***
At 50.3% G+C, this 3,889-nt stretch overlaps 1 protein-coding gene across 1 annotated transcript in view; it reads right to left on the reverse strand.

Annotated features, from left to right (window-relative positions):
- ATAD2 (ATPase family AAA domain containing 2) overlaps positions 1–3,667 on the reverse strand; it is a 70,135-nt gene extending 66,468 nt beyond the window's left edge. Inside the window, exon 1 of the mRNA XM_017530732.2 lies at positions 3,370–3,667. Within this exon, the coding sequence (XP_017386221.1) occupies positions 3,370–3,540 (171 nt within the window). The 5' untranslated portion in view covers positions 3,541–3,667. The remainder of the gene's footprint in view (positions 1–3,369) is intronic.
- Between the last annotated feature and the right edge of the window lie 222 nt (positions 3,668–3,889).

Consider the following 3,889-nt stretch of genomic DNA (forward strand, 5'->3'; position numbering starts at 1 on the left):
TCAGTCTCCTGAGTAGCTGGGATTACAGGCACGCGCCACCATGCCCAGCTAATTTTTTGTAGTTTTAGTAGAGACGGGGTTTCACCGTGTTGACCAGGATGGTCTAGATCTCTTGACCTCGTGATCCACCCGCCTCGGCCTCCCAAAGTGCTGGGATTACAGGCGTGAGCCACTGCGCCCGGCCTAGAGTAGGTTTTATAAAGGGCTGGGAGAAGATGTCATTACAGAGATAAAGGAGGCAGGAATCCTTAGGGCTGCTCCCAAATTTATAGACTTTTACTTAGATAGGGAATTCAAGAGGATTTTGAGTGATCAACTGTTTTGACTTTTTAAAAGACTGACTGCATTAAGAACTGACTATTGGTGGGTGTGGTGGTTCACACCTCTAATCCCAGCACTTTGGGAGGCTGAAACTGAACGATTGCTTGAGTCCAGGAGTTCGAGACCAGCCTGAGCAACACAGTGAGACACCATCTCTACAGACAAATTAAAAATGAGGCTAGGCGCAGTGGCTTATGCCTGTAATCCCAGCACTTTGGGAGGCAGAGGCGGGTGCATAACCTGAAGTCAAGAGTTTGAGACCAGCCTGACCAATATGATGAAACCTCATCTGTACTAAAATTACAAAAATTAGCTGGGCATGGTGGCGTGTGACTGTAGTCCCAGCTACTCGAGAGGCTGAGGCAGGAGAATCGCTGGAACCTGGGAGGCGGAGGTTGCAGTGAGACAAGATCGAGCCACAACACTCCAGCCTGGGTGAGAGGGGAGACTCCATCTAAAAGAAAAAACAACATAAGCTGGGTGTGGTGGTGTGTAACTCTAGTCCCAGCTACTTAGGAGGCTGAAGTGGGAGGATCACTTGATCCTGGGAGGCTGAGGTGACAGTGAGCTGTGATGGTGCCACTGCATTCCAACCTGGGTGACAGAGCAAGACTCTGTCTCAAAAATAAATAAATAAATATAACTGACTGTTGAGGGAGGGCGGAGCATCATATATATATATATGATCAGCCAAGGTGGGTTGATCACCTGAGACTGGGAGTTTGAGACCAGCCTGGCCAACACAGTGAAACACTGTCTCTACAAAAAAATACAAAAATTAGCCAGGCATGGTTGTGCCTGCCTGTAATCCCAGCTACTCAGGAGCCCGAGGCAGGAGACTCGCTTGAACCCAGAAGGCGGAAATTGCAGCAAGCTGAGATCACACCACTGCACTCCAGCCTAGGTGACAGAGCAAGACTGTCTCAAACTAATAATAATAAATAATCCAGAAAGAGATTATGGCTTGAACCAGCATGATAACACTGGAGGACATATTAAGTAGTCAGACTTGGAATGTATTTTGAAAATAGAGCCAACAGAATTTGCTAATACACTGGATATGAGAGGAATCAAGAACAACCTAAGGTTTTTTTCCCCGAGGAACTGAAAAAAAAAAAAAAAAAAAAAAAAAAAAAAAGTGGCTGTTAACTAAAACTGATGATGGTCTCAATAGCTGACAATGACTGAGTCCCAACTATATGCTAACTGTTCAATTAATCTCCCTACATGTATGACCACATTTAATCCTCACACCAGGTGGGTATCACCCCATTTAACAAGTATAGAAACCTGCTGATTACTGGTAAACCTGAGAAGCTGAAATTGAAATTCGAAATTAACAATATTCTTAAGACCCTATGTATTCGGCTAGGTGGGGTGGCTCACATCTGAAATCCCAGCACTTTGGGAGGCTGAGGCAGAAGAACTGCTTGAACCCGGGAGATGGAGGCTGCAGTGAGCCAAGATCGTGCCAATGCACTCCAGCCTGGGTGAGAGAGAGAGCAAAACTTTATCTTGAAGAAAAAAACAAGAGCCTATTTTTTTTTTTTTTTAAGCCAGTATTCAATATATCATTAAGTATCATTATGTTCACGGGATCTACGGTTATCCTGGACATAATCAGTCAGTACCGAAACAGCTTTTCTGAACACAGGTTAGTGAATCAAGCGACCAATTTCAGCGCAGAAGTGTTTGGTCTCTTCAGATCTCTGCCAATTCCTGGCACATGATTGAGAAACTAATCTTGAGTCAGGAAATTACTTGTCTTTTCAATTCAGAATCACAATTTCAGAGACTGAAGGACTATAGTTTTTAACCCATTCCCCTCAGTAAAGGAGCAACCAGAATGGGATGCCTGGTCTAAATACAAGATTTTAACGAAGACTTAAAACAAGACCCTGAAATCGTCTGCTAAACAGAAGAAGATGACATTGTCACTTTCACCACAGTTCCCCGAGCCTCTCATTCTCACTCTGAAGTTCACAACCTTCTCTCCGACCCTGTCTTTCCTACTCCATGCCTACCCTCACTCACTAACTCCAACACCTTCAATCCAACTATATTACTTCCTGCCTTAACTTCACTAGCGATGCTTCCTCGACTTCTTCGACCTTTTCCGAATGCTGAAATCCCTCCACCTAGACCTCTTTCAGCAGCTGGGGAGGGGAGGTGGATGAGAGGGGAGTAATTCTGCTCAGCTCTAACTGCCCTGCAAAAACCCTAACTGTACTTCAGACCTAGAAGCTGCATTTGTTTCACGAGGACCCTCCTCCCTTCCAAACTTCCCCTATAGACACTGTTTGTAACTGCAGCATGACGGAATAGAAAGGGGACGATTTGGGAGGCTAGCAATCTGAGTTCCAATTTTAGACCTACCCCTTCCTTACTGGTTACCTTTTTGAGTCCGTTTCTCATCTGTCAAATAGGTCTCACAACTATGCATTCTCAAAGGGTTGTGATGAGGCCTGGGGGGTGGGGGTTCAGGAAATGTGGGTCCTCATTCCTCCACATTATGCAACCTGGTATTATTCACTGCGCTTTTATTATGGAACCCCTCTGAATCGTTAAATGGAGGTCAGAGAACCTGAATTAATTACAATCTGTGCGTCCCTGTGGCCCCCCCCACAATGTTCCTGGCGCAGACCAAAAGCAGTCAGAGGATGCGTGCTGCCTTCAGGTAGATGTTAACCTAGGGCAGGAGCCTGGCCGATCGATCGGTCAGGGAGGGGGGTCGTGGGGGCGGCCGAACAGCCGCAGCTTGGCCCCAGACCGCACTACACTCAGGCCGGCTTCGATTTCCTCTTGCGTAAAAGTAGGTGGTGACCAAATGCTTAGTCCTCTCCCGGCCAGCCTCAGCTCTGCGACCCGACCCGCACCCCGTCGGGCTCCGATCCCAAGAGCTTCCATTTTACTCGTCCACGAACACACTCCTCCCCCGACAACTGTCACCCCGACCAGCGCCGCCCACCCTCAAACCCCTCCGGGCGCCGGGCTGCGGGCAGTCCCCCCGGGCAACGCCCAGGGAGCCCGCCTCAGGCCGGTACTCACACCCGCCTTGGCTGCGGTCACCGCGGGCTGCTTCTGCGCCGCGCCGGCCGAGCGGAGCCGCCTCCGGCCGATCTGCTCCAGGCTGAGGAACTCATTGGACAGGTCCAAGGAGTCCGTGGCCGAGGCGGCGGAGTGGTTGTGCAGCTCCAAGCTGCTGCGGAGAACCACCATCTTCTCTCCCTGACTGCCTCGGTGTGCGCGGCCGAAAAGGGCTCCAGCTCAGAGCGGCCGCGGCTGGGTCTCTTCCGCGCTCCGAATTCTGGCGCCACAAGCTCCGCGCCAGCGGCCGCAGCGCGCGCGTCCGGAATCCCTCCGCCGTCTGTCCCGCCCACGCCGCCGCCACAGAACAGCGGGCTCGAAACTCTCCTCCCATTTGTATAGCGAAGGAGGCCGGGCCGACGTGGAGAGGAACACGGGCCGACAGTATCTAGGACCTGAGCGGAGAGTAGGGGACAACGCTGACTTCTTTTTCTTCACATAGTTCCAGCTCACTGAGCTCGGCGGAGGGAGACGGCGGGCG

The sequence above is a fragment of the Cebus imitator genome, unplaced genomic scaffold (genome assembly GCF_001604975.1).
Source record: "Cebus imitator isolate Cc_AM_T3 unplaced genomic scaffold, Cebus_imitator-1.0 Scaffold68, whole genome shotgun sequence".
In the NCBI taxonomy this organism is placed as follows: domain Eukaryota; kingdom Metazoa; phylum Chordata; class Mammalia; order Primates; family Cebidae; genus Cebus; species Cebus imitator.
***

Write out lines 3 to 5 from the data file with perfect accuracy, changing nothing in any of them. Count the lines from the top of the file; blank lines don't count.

- ATAD2 (ATPase family AAA domain containing 2) overlaps positions 1–3,667 on the reverse strand; it is a 70,135-nt gene extending 66,468 nt beyond the window's left edge. Inside the window, exon 1 of the mRNA XM_017530732.2 lies at positions 3,370–3,667. Within this exon, the coding sequence (XP_017386221.1) occupies positions 3,370–3,540 (171 nt within the window). The 5' untranslated portion in view covers positions 3,541–3,667. The remainder of the gene's footprint in view (positions 1–3,369) is intronic.
- Between the last annotated feature and the right edge of the window lie 222 nt (positions 3,668–3,889).

Consider the following 3,889-nt stretch of genomic DNA (forward strand, 5'->3'; position numbering starts at 1 on the left):